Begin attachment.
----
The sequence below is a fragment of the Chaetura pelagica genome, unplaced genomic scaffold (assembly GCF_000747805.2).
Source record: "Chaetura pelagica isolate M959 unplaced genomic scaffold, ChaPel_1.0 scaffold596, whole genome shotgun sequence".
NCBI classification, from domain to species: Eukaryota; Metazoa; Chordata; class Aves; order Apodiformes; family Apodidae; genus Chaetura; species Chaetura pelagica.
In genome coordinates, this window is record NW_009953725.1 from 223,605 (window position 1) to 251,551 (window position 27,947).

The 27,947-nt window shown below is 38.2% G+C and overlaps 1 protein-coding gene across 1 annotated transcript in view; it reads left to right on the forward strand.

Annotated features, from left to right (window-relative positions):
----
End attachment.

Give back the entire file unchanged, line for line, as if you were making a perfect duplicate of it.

The sequence below is a fragment of the Chaetura pelagica genome, unplaced genomic scaffold (assembly GCF_000747805.2).
Source record: "Chaetura pelagica isolate M959 unplaced genomic scaffold, ChaPel_1.0 scaffold596, whole genome shotgun sequence".
NCBI classification, from domain to species: Eukaryota; Metazoa; Chordata; class Aves; order Apodiformes; family Apodidae; genus Chaetura; species Chaetura pelagica.
In genome coordinates, this window is record NW_009953725.1 from 223,605 (window position 1) to 251,551 (window position 27,947).

The 27,947-nt window shown below is 38.2% G+C and overlaps 1 protein-coding gene across 1 annotated transcript in view; it reads left to right on the forward strand.

Annotated features, from left to right (window-relative positions):